Grammar Exercises: Mastering Subject-Verb Agreement

As a writer or anyone dealing with language, you know that subject-verb agreement is a crucial aspect of grammar. A well-constructed sentence demands that the subject and verb match in number and person. Lapses in this area can cause confusion or, worse, dilute the message you intend to send. Fortunately, there are exercises you can do to train your mind and overcome the challenge of subject-verb agreement.

Here are some exercises that can help you improve your subject-verb agreement skills:

1. Identify the subject and verb in a sentence.

Before you can match the subject and verb, you have to identify them. One method of doing this is to separate the subject-verb pair from the sentence and build around them. For instance, in the sentence, "The cat lounges on the couch," the subject is "cat," and the verb is "lounges." You can rearrange this pair to say, "The cat lounges" or "Lounge the cat on the couch." Once you can locate the subject and verb, move to the next step.

2. Make sure the subject and verb agree in number.

The number refers to whether the subject is singular or plural. Singular subjects take singular verbs while plural subjects take plural verbs. For instance, "The cat lounges" is a singular subject matched with a singular verb. But, "The cats lounge" is a plural subject matched with a plural verb. To practice this, start with simple sentences and work your way up to complex ones.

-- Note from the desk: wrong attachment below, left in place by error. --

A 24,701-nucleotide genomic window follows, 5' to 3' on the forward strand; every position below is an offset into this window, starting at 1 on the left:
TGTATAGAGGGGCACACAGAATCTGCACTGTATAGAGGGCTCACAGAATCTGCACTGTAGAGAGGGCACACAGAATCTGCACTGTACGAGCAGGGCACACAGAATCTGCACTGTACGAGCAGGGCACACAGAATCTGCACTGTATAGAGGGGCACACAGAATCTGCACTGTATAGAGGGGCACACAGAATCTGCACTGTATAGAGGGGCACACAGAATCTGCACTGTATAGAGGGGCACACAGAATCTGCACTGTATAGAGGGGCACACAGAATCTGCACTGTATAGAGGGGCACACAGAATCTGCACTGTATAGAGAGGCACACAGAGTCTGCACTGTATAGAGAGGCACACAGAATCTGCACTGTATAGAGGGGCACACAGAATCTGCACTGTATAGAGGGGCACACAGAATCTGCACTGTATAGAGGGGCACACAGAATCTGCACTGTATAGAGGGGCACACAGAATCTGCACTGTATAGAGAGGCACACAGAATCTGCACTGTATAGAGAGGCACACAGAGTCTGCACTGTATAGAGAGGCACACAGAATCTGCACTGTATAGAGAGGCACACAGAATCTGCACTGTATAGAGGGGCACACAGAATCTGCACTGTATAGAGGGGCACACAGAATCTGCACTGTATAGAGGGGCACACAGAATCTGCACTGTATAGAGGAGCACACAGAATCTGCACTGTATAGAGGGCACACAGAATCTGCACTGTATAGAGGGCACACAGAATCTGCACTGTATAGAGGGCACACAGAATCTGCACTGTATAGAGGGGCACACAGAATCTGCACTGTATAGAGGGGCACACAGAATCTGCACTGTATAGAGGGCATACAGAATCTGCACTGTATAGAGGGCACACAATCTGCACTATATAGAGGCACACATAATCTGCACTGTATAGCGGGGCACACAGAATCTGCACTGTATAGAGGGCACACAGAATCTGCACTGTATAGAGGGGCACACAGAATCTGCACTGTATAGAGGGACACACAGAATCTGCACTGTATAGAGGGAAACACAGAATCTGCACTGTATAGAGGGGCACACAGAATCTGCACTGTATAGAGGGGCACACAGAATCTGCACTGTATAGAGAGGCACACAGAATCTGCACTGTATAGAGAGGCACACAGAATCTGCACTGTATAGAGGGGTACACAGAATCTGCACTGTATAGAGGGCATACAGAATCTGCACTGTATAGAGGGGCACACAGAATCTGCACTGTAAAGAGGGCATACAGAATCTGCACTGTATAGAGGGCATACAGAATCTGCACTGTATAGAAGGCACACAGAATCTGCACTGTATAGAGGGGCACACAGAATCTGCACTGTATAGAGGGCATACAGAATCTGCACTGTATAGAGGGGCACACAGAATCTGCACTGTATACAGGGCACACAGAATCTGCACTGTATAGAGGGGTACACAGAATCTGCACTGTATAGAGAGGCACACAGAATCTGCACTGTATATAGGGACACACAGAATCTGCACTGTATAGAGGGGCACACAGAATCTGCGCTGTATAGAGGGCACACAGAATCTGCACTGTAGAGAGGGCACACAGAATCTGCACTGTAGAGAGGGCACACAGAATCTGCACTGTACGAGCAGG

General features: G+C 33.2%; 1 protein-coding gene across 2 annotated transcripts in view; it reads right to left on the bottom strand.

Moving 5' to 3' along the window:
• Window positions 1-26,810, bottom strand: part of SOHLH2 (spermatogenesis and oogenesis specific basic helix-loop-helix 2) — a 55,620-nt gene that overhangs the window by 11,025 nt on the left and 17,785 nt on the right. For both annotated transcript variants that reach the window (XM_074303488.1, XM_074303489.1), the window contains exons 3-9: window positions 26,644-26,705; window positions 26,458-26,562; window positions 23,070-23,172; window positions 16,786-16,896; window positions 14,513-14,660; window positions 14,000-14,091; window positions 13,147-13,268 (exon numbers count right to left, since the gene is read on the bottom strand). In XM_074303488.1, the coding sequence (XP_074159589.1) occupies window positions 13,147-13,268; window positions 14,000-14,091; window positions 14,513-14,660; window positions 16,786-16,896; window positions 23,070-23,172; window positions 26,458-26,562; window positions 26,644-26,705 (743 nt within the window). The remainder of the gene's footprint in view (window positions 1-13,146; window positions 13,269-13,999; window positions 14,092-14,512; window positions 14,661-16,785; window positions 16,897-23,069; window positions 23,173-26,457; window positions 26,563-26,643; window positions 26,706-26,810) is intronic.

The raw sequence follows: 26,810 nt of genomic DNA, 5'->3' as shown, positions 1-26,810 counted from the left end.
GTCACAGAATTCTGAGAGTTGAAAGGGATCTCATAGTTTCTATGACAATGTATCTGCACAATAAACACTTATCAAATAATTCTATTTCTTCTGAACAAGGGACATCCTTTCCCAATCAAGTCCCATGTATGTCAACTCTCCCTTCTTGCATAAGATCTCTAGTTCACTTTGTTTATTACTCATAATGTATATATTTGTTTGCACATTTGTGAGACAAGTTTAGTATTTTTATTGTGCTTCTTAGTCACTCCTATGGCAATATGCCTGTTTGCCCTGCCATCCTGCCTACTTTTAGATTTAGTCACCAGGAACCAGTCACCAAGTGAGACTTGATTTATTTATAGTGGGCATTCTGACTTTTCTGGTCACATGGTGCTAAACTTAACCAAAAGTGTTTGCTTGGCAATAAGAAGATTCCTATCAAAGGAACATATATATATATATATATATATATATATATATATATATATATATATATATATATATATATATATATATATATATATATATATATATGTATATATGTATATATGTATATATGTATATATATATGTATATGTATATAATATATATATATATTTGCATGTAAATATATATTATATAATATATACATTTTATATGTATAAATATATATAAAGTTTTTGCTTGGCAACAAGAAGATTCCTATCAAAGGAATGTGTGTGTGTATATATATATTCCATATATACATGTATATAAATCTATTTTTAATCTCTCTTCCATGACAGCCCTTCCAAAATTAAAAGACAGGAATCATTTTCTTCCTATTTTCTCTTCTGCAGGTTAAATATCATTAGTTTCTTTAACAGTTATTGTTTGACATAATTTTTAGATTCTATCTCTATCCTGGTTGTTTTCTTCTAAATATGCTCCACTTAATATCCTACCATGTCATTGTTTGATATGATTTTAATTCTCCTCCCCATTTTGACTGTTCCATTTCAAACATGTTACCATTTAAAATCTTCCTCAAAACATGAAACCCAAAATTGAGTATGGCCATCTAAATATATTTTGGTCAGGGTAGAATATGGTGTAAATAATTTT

3. Match the subject and verb in person.

In grammar, person refers to the first, second, or third person. First person refers to the speaker, second person to the listener, and third person to someone or something else. The subject agrees with the verb according to its person, e.g., "I run," "You run," "He runs." To exercise this, write sentences using different persons and ensure that the verb matches each subject.

4. Use proper verb tenses.

Aside from number and person, the verb must also match the tense of the subject. This is where past, present, and future tenses come in. For example, "I will run," "I run," "I ran." Choose a tense and create sentences that use it to match different subjects.

By performing these exercises, you can hone your subject-verb agreement skills and write grammatically correct sentences with ease. Remember, a consistent subject-verb agreement is essential in writing, and the best way to achieve it is through consistent practice.